With her outstanding two-way play during her senior season, Grady was swamped with honors. She won the Middlesex League MVP, captured the Waltham New Tribune’s Player of the year award, and was named All Scholastic by both the Boston Globe and Boston Herald newspapers. In a season where expectations were low, Grady led the team to a surprising 14-3-4 campaign including a memorable tournament win over Dracut in the first round of the Division Two North tournament.
In that game Grady got the game winner when her penalty stroke found nothing but net in the 2-1 victory. At that time Dracut goalie Carrie Gendron hadn’t given up a goal on a penalty stroke all season long until she went up against the Watertown forward. Grady looked at the ball, looked at the goalie, paused for a moment and then placed a perfect shot right over Gendron’s head.
“That was probably the best penalty stroke I have ever seen by a high school girl,” Dracut coach Nancy Breen was quoted as saying after that contest. “Nobody could have stopped that shot.”
Breen had also mentioned when the penalty stroke was awarded she saw the Watertown team jump up and down with excitement like they knew Grady was going to score before she even shot. That type of talent drew the admiration of Grady’s teammates but her attitude and her approach to the game drew the same kind of awe.
“It was easy to see why she was named a co-captain,” Guden said of Grady, who would also captain the varsity basketball team that winter and the girl’s tennis team that spring. “She led by example by the way she constantly hustled. Her endurance was so high she would kill us in practice. She hated to leave practice even when it was real dark. She was a great team player always encouraging other players and always willing to help them. I really believe that in our senior season she set the example how to play the game. She was a key part of fostering the program and keeping the great Watertown High field hockey tradition going.”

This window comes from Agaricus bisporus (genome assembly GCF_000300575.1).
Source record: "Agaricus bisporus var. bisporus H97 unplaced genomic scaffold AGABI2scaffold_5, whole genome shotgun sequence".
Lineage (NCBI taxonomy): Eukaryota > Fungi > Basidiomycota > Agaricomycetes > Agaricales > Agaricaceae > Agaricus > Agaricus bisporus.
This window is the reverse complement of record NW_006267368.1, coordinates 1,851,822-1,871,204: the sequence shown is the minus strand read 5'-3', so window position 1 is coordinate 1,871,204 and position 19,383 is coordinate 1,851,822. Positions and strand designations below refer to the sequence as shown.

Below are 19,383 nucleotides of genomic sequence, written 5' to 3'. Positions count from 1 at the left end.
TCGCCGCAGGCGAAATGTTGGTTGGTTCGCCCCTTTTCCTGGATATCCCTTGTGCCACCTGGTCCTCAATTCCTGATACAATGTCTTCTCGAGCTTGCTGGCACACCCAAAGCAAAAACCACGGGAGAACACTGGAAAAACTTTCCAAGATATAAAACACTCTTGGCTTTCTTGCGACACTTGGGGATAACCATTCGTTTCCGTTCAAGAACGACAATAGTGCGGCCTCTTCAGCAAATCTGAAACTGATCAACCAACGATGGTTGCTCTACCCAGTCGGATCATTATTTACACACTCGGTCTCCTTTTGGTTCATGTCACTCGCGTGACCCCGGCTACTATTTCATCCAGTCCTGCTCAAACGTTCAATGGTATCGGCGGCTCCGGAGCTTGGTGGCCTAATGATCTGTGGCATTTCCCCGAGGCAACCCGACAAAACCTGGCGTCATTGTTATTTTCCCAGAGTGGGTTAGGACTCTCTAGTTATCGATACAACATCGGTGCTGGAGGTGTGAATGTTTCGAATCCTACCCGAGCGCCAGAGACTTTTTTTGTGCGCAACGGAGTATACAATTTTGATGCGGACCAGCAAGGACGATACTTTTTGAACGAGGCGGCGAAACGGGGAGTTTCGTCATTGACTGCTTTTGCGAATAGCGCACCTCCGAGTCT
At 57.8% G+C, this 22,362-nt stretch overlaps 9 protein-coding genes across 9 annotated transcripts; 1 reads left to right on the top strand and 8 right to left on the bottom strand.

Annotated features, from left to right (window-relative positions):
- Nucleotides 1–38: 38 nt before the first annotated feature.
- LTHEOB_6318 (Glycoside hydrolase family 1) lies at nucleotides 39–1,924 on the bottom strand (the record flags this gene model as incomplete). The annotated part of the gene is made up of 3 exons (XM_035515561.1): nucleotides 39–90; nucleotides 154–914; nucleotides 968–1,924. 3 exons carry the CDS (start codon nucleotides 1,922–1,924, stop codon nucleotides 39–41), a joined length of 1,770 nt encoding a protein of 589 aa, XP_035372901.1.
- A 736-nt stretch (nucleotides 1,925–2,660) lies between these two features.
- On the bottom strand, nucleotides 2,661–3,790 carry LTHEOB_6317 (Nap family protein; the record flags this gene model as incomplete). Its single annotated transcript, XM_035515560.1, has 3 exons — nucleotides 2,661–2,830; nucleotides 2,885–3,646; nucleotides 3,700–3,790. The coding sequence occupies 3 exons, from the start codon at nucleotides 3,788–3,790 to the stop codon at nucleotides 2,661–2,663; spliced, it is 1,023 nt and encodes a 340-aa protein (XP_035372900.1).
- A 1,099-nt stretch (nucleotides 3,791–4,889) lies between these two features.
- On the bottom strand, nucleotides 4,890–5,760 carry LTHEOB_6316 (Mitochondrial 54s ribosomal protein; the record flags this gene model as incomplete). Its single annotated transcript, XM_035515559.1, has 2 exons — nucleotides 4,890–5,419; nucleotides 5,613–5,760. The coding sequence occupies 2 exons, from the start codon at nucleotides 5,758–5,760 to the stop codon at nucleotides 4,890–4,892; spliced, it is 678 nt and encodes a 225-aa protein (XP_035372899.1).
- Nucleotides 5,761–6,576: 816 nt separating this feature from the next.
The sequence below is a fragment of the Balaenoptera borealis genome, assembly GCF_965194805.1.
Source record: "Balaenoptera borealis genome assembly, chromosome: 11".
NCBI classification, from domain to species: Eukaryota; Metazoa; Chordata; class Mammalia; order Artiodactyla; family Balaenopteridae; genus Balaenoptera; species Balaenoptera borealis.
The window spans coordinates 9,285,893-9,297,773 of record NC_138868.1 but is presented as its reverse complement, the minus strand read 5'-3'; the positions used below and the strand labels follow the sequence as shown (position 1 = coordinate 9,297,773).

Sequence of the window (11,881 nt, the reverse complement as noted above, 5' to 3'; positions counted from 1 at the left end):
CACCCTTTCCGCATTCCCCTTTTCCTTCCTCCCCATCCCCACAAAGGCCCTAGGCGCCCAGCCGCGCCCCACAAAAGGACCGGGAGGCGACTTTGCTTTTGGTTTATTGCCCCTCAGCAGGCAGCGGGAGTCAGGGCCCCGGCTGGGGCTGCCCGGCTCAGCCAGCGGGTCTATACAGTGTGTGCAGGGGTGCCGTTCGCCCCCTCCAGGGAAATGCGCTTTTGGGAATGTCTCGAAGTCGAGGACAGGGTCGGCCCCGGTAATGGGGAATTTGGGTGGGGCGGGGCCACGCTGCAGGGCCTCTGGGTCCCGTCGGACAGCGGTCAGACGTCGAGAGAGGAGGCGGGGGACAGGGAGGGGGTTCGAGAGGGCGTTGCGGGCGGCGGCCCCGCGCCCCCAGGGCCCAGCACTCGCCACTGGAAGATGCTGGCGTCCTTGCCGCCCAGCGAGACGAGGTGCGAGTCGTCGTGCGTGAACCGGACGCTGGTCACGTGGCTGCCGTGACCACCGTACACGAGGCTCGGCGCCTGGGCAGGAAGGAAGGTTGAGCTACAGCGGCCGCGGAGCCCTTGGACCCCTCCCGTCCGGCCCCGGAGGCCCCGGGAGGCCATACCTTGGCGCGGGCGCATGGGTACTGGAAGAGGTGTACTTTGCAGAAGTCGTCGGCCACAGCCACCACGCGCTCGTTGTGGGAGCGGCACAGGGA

Growing up on the same street as Grady, Guden recalls her friend and neighbors love of sport. Guden admitted she always wanted to be on Grady’s team when sports were being played in large part because of her great speed. However, it wasn’t until the eighth grade that Grady first got hooked on her most talented sport of field hockey.
“When I was in middle school they announced that they were holding instructional field hockey to those who were interested,” Grady said. “My brother really encouraged me to look into it because he told me how great it would be to be a member of the high school team. Since then I really liked it and although I played other sports, my summers were totally committed to practicing field hockey.”